The Patient-Centered Primary Care Collaborative report says WellPoint predicts its PCMH program could reduce its projected medical costs in 2015 by up to 20% based on analysis of its current medical home projects. So it's investing heavily. So is United Healthcare, which predicts that its PCMH efforts will save twice as much as they cost.
So that leaves us to determine the impact of the recent report. Clearly, it does not show positive results during the time period it measures. It also shows that achieving a certification or designation does not guarantee your investment in the tools of the PCMH will pay off. But does that mean all the time and effort setting up patient-centered medical homes, which payers are increasingly incentivizing, is wasted?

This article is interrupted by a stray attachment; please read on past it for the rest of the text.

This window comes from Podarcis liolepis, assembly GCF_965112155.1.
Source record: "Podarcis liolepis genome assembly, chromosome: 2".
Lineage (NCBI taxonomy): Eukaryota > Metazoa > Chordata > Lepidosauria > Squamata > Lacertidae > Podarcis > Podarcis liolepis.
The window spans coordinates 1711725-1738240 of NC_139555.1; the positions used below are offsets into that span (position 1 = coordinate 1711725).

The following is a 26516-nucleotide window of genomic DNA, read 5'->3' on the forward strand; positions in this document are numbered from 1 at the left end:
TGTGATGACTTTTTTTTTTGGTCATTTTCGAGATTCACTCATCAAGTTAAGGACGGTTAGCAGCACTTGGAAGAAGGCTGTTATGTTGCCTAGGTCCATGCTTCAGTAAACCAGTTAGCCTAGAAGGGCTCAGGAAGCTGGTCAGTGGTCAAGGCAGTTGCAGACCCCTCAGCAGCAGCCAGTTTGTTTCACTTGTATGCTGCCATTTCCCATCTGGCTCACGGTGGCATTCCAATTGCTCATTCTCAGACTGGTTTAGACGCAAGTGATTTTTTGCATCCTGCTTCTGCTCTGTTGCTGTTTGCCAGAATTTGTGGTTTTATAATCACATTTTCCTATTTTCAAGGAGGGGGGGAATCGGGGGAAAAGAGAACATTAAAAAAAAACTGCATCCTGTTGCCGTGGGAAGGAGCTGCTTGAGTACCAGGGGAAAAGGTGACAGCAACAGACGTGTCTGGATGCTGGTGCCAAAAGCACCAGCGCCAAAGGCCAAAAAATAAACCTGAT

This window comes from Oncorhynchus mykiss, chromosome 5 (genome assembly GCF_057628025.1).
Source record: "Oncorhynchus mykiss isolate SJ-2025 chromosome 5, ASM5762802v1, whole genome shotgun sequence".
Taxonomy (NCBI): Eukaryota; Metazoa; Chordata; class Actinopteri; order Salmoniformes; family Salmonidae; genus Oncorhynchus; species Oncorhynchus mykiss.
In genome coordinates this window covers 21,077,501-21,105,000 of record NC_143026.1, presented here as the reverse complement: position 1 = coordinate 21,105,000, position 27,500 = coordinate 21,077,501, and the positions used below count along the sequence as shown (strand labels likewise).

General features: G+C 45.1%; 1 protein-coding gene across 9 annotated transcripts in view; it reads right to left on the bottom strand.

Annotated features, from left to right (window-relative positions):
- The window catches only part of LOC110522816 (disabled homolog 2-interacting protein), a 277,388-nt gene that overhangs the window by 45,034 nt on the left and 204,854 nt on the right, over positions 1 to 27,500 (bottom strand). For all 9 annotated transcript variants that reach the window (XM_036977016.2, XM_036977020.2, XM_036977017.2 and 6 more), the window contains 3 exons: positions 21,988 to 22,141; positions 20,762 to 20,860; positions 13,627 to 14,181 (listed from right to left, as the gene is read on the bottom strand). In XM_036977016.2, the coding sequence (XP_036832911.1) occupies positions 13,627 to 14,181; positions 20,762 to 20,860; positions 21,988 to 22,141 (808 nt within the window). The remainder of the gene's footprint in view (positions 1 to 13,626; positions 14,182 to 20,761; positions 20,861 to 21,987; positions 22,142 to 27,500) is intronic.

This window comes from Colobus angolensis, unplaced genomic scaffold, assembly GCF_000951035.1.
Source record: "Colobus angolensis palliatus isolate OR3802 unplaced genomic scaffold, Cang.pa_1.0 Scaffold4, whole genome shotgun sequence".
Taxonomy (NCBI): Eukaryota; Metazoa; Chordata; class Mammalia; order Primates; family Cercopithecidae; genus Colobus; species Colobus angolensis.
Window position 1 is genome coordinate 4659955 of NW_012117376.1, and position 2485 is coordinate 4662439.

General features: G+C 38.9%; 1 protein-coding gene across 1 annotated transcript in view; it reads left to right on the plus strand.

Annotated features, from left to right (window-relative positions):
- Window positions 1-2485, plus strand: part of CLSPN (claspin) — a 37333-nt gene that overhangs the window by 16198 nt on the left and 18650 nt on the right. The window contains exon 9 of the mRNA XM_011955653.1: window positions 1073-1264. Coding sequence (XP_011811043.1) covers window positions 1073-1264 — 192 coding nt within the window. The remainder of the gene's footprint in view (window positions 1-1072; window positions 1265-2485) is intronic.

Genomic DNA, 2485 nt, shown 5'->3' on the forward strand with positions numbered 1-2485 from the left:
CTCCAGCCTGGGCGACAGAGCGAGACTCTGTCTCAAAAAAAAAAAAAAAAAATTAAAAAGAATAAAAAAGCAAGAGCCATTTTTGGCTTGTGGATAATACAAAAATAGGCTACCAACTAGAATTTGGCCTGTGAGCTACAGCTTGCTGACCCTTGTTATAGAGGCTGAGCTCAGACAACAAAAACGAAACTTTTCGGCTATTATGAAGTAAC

Certainly not. What it will deliver for healthcare is still to be determined, but I'm willing to give the benefit of the doubt to any scheme that will incentivize physician practices and other healthcare organizations to effectively work together to drive value and good outcomes.
Many healthcare organizations that never used to work together on these things are now doing so. It's a huge step forward for an insular, silo-based industry that has really never had to take business risk on how well it does what it's supposed to do—help people get better.
If the option is ditching it in favor of returning to the fee-for-service patient volume game, you can count me out.